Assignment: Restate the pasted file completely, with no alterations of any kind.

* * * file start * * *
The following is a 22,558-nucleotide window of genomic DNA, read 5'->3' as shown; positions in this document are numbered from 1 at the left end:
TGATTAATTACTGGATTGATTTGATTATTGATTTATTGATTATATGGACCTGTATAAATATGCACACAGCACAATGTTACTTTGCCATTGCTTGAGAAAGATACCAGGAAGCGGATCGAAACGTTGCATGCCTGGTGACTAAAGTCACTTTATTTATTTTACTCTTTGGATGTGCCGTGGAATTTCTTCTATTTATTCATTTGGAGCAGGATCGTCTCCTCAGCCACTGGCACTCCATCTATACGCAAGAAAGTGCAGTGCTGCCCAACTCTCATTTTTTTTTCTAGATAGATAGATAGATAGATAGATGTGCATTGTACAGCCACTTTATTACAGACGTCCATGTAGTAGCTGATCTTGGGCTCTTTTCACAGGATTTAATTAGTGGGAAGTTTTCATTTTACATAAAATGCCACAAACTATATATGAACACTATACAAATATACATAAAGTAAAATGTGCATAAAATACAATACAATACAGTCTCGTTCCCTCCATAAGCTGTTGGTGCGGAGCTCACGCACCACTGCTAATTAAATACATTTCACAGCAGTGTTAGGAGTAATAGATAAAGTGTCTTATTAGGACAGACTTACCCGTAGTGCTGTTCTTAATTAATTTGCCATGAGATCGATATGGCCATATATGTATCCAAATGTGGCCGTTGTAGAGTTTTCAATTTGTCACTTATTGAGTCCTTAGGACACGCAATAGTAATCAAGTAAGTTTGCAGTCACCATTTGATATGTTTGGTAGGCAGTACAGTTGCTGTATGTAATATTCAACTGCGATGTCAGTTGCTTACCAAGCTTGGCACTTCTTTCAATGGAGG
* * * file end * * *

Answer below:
The following is a 22,558-nucleotide window of genomic DNA, read 5'->3' as shown; positions in this document are numbered from 1 at the left end:
TGATTAATTACTGGATTGATTTGATTATTGATTTATTGATTATATGGACCTGTATAAATATGCACACAGCACAATGTTACTTTGCCATTGCTTGAGAAAGATACCAGGAAGCGGATCGAAACGTTGCATGCCTGGTGACTAAAGTCACTTTATTTATTTTACTCTTTGGATGTGCCGTGGAATTTCTTCTATTTATTCATTTGGAGCAGGATCGTCTCCTCAGCCACTGGCACTCCATCTATACGCAAGAAAGTGCAGTGCTGCCCAACTCTCATTTTTTTTTCTAGATAGATAGATAGATAGATAGATGTGCATTGTACAGCCACTTTATTACAGACGTCCATGTAGTAGCTGATCTTGGGCTCTTTTCACAGGATTTAATTAGTGGGAAGTTTTCATTTTACATAAAATGCCACAAACTATATATGAACACTATACAAATATACATAAAGTAAAATGTGCATAAAATACAATACAATACAGTCTCGTTCCCTCCATAAGCTGTTGGTGCGGAGCTCACGCACCACTGCTAATTAAATACATTTCACAGCAGTGTTAGGAGTAATAGATAAAGTGTCTTATTAGGACAGACTTACCCGTAGTGCTGTTCTTAATTAATTTGCCATGAGATCGATATGGCCATATATGTATCCAAATGTGGCCGTTGTAGAGTTTTCAATTTGTCACTTATTGAGTCCTTAGGACACGCAATAGTAATCAAGTAAGTTTGCAGTCACCATTTGATATGTTTGGTAGGCAGTACAGTTGCTGTATGTAATATTCAACTGCGATGTCAGTTGCTTACCAAGCTTGGCACTTCTTTCAATGGAGG